Does Studying Economics Discourage Cooperation? Watch What We Do, Not What We Say or How We Play
AbstractBased on what economics students say and how they play games, economics students appear less cooperative than other students. But appearances can be deceiving: the evidence in this paper indicates that the actual behavior of economics students is more cooperative than that of other students. The authors carried out a 'lost letter' experiment, in which envelopes containing currency were dropped in classrooms and the return rate measured. In this test of actual behavior, the economics students returned a significantly larger percentage of lost letters, exhibiting more cooperative behavior than other students.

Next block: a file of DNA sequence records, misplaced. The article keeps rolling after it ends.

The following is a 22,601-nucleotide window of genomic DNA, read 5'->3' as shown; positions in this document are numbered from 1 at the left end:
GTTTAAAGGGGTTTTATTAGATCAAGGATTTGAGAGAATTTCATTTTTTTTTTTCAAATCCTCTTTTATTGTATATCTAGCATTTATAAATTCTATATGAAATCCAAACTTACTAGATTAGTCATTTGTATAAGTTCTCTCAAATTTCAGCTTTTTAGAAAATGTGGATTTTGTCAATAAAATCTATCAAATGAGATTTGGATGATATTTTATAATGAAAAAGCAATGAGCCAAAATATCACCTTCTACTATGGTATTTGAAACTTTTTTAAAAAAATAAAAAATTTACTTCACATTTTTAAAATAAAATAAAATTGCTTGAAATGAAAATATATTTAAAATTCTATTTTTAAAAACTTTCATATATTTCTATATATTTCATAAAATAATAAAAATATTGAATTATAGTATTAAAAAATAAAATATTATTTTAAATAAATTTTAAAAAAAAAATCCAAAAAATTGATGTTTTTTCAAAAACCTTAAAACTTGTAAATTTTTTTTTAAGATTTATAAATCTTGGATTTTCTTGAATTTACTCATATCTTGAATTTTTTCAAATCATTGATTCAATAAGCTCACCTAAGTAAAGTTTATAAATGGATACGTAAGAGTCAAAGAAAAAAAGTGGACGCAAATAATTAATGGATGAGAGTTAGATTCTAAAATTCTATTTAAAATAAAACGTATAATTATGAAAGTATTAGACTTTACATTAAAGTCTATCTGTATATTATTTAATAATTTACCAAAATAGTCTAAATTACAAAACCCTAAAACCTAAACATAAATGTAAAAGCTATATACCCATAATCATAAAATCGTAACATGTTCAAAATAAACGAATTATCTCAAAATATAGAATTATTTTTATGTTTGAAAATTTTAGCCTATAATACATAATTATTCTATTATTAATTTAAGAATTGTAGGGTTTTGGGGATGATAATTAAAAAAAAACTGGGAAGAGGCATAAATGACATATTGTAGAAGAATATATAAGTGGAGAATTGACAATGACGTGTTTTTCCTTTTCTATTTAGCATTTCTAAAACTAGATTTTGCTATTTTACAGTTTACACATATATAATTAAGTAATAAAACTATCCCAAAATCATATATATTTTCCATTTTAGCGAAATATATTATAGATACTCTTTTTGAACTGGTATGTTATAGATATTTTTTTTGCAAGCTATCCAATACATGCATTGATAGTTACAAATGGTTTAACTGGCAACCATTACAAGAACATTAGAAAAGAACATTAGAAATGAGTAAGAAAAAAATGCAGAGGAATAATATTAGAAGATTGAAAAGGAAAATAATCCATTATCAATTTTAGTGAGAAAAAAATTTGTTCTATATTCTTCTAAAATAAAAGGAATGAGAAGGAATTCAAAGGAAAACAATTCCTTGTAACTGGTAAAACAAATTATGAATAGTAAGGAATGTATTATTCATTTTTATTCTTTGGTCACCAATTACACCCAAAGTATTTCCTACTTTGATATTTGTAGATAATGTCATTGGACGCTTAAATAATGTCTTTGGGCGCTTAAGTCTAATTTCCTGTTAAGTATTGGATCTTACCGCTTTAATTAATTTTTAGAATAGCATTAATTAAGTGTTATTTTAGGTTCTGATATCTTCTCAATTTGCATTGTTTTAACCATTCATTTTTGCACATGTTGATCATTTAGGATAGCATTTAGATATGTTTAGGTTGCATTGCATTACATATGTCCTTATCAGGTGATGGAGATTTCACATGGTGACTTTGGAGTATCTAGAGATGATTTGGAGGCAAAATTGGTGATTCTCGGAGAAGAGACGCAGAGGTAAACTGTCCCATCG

CitationYezer, Anthony M., Robert S. Goldfarb, and Paul J. Poppen. 1996. "Does Studying Economics Discourage Cooperation? Watch What We Do, Not What We Say or How We Play." Journal of Economic Perspectives, 10 (1): 177-186. DOI: 10.1257/jep.10.1.177
- A11 Role of Economics; Role of Economists
- A20 Economic Education and Teaching of Economics: General